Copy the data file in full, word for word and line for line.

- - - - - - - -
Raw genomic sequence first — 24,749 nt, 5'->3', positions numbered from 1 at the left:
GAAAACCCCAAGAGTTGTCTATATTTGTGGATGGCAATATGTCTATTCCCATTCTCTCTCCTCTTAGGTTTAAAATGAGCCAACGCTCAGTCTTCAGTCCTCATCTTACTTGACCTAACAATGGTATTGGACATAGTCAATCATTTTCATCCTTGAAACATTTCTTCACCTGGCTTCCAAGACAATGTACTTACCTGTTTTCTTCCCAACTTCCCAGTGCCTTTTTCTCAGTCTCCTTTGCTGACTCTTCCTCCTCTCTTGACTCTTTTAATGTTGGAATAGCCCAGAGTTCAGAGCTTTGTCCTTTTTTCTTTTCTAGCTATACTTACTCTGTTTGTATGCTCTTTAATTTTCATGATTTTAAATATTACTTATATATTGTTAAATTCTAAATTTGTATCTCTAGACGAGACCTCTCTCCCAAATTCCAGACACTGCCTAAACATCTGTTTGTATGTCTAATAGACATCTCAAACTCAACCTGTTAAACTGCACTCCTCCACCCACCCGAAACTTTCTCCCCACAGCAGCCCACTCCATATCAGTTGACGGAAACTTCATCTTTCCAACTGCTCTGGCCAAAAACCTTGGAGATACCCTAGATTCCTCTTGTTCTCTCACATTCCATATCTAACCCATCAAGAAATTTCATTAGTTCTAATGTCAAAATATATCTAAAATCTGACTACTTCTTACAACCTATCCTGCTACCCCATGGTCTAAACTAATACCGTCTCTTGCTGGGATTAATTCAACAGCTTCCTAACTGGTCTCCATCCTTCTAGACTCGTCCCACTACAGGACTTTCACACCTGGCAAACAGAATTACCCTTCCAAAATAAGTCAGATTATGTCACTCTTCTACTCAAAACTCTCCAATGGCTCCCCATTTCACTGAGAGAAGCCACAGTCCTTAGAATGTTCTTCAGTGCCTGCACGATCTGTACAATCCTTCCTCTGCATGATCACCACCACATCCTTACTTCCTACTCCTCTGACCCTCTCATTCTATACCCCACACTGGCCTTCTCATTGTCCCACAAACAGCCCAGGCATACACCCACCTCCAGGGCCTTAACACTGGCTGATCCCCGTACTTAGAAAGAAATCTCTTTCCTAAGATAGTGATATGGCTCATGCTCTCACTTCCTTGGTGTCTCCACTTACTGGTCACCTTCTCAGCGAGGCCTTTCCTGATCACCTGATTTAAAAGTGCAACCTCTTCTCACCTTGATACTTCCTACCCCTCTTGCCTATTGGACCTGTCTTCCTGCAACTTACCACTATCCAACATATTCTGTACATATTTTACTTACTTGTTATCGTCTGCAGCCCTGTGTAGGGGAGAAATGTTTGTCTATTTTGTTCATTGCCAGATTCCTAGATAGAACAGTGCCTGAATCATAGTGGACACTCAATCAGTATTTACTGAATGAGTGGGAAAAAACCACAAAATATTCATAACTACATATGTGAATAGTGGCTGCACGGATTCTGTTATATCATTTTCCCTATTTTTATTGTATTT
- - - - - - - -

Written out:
Raw genomic sequence first — 24,749 nt, 5'->3', positions numbered from 1 at the left:
GAAAACCCCAAGAGTTGTCTATATTTGTGGATGGCAATATGTCTATTCCCATTCTCTCTCCTCTTAGGTTTAAAATGAGCCAACGCTCAGTCTTCAGTCCTCATCTTACTTGACCTAACAATGGTATTGGACATAGTCAATCATTTTCATCCTTGAAACATTTCTTCACCTGGCTTCCAAGACAATGTACTTACCTGTTTTCTTCCCAACTTCCCAGTGCCTTTTTCTCAGTCTCCTTTGCTGACTCTTCCTCCTCTCTTGACTCTTTTAATGTTGGAATAGCCCAGAGTTCAGAGCTTTGTCCTTTTTTCTTTTCTAGCTATACTTACTCTGTTTGTATGCTCTTTAATTTTCATGATTTTAAATATTACTTATATATTGTTAAATTCTAAATTTGTATCTCTAGACGAGACCTCTCTCCCAAATTCCAGACACTGCCTAAACATCTGTTTGTATGTCTAATAGACATCTCAAACTCAACCTGTTAAACTGCACTCCTCCACCCACCCGAAACTTTCTCCCCACAGCAGCCCACTCCATATCAGTTGACGGAAACTTCATCTTTCCAACTGCTCTGGCCAAAAACCTTGGAGATACCCTAGATTCCTCTTGTTCTCTCACATTCCATATCTAACCCATCAAGAAATTTCATTAGTTCTAATGTCAAAATATATCTAAAATCTGACTACTTCTTACAACCTATCCTGCTACCCCATGGTCTAAACTAATACCGTCTCTTGCTGGGATTAATTCAACAGCTTCCTAACTGGTCTCCATCCTTCTAGACTCGTCCCACTACAGGACTTTCACACCTGGCAAACAGAATTACCCTTCCAAAATAAGTCAGATTATGTCACTCTTCTACTCAAAACTCTCCAATGGCTCCCCATTTCACTGAGAGAAGCCACAGTCCTTAGAATGTTCTTCAGTGCCTGCACGATCTGTACAATCCTTCCTCTGCATGATCACCACCACATCCTTACTTCCTACTCCTCTGACCCTCTCATTCTATACCCCACACTGGCCTTCTCATTGTCCCACAAACAGCCCAGGCATACACCCACCTCCAGGGCCTTAACACTGGCTGATCCCCGTACTTAGAAAGAAATCTCTTTCCTAAGATAGTGATATGGCTCATGCTCTCACTTCCTTGGTGTCTCCACTTACTGGTCACCTTCTCAGCGAGGCCTTTCCTGATCACCTGATTTAAAAGTGCAACCTCTTCTCACCTTGATACTTCCTACCCCTCTTGCCTATTGGACCTGTCTTCCTGCAACTTACCACTATCCAACATATTCTGTACATATTTTACTTACTTGTTATCGTCTGCAGCCCTGTGTAGGGGAGAAATGTTTGTCTATTTTGTTCATTGCCAGATTCCTAGATAGAACAGTGCCTGAATCATAGTGGACACTCAATCAGTATTTACTGAATGAGTGGGAAAAAACCACAAAATATTCATAACTACATATGTGAATAGTGGCTGCACGGATTCTGTTATATCATTTTCCCTATTTTTATTGTATTT